Saturday, March 30, 2002

Got some lap steel in during the ball game in the afternoon... some was single-note work, but there were periods of playing-in-sixths and tight triads too. No tunes, just working on progressions and positions.

Also had a session on the box in the afternoon, with a couple of times through Tom Turpin rags like "Harlem Rag" and "Ragtime Nightmare".

Hit Amoeba Records in the early evening and gorged... Louis Armstrong post-Hot5/7 work (wanting to see how his vocal style evolved), some Duke Ellington solo and small-group work (curious how he himself plays, sans band), Western Swing radio transcriptions from Los Angeles in the 1940-50s (Tex Williams, Merle Travis, others)... Leon McAuliffe's Cimarron Boys, who are highly spoken of but whom I've never heard... some James P. Johnson, Turk Murphy & associates, Jelly Roll Morton's final session... an Irish accordionist, John Whelan... Buck Owens' first recordings, some early Mariachi, dobroiste Rob Ickes, and what seems to be a reprint of original recordings by Pixinguinha, the Brazilian chorista.

Right now I'm listening to "Face" by Karen Tweed, an Irish piano-accordion player who has a great session book on Mel Bay, but I'm baffled because this disc seems so strongly influenced by Maria Kalaniemi, the wonderful Finnish CBA player. But I'm not getting a sense of who Karen really is...?
Had three sessions last night and this morning, and the theme continues to be classic rags and long runs on Irish tunes. Woke up with Joseph Lamb's "Ragtime Nightingale" in my head and read through the first two sections... it has some right-hand block chords with chromaticism, and the melody is sometimes carried across octaves in the bass, so it requires a little work for the stradella accordion. Real pretty melody, though.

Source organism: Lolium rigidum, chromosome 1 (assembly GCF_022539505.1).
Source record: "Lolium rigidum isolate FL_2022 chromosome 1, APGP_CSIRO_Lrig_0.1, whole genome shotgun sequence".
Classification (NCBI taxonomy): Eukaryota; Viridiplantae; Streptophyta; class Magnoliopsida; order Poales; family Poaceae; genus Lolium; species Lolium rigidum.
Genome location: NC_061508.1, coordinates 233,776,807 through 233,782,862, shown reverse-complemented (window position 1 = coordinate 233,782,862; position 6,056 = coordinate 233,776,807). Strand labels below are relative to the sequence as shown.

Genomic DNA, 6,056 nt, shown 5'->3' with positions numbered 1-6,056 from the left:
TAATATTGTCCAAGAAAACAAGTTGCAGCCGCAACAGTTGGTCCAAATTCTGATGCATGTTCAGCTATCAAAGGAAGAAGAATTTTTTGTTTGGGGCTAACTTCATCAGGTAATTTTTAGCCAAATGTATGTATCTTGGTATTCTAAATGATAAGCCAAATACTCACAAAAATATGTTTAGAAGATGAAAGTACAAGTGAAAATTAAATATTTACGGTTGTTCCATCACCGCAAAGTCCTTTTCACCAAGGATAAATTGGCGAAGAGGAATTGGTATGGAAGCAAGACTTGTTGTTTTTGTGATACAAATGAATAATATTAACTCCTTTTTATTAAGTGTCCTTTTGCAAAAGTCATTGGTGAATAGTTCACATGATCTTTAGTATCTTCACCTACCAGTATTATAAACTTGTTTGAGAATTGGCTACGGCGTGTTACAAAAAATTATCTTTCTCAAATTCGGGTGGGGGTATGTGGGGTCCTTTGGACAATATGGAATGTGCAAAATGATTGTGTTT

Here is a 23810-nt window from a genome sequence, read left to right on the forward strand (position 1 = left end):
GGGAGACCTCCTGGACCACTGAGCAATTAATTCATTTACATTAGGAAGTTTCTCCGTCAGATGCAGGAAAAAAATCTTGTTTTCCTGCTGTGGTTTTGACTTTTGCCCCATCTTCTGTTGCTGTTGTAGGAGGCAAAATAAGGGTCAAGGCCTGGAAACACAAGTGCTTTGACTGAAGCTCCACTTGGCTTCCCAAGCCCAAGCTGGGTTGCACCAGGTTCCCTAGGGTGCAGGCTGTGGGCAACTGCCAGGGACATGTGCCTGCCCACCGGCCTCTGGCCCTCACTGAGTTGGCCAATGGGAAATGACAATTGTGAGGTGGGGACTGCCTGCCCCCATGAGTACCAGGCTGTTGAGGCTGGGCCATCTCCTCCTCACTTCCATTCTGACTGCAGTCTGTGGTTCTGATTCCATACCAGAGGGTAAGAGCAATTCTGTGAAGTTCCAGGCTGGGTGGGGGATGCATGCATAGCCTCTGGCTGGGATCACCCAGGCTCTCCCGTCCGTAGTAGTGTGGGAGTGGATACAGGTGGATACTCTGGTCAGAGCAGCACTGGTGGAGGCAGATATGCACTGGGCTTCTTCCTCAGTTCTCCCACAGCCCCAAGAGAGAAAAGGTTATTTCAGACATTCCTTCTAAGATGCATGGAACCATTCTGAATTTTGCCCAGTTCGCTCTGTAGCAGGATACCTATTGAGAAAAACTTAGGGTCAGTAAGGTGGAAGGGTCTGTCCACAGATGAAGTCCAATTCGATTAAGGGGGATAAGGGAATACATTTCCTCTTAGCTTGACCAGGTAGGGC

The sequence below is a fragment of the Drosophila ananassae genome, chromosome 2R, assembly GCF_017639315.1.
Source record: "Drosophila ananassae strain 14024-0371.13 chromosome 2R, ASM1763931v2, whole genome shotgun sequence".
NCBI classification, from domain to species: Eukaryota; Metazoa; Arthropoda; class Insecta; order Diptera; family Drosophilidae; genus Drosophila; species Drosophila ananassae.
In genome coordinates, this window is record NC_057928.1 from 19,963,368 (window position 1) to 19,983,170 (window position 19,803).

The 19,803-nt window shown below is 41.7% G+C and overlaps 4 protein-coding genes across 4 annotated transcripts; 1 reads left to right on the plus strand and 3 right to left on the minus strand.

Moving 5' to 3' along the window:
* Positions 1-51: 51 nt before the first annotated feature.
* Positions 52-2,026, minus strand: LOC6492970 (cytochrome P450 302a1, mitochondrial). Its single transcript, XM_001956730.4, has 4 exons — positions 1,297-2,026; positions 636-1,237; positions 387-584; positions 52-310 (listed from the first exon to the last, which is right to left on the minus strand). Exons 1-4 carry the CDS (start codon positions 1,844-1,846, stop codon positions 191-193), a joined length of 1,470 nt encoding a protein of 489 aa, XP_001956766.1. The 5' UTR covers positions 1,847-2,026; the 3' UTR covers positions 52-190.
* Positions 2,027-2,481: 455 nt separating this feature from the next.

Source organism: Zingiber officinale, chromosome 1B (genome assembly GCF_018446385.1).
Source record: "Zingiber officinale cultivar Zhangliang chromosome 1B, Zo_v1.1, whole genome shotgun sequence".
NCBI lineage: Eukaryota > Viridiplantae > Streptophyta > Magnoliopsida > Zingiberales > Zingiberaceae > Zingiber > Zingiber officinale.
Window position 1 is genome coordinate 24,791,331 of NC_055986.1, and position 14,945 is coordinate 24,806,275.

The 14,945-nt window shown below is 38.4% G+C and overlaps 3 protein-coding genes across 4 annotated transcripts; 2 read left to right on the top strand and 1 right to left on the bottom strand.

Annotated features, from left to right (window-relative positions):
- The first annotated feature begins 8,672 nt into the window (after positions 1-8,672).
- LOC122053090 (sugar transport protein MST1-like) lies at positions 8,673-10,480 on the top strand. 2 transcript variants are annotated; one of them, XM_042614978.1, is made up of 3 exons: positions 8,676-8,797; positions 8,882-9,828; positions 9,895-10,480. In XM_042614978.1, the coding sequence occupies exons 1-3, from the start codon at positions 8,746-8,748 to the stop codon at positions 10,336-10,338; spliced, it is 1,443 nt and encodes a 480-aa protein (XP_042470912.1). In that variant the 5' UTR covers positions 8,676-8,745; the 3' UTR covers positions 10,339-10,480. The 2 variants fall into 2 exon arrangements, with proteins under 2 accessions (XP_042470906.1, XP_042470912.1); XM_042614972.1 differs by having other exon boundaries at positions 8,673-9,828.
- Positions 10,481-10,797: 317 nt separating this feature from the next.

Other rags include Lamb's "Bohemia Rag" and Arthur Marshall's "Ham And!", both with some good rhythmic jump. Did about 20 reps each on Miss Monaghan, Love at the Endings, The Banshee, Ragtime Annie. The latter always seems to veer off into a Benny Thomasson direction, while with the former tunes I'm following Andrew Macnamara's influence and looking at which notes I can remove. Also had some fun with Lefty Frizzell's "Forever and Always" and Cindy Walker's "Cherokee Maiden".    

Still listening to Conjunto Bernal, over and over, and may be able to play along with it later today. Book of the day remains "The Art of Ragtime" by Schafer & Riedel... first few chapters go on about racism, but now they're starting to get back to music.

Friday, March 29, 2002

Started off with trying to sound out Paulino Bernal's "Hoy No Es Hier"... it's sort of a hokey polka, with box blending with sax, but it's still good stuff. I've got to play along with the recording to catch his phrasing and accents, though, it can sound like overcooked pasta otherwise.

After that I read out "Galway Reel" and "Tom Ward's Downfall" from some Ed Reavy scores, but they didn't sound right to me. I spent about 15 minutes on his "Love at the Endings", try to clean up the spaces between the notes, and I don't understand why what I hear, from Liz Carroll and others on this tune, is so different from what he wrote himself as the way the tune goes.

Spent about 15 minutes on "The Banshee" too, again focusing on the spaces between the notes, trying to get it more meaningful each time, pretending that a good player was listening to me and I was trying to say something to them. Had a run at Scott Joplin's "Weeping Willow" too.

Album of the day: Mi Unico Camino by Conjunto Bernal.

Thursday, March 28, 2002

Howdy. I play chromatic button accordion and lap steel. I'm also exploring weblogs. I don't think there will be a lot of earthshaking content here, but you might be interested in it if we play together of if you play a similar instrument yourself.

This morning I worked on some classic rags on the box... Joseph Lamb's "Bohemia Rag", Arthur Marshall's "Ham and Eggs", and am still working on Maple Leaf. I think I started out with a long run on "Little Sadie" in Dm, modal from Appalachia. (I had first heard "Little Sadie" from Tony Rice, and recently re-heard it from Clarence Ashley.) It's fun to play tunes like that for 15-20 minutes, to really learn new things about it.

After work I had a very short session because an exhibition game with the Giants was on... tried to sound out the nonsense song "Same Old Man" (again from the Clarence Ashley and Doc Watson Smithsonian reissue, which I first heard from one of the Canote Brothers twenty years ago), and then ran Ed Reavy's "Love at the Endings" to close out.

No lap steel yet, working online, maybe when the ball game's over.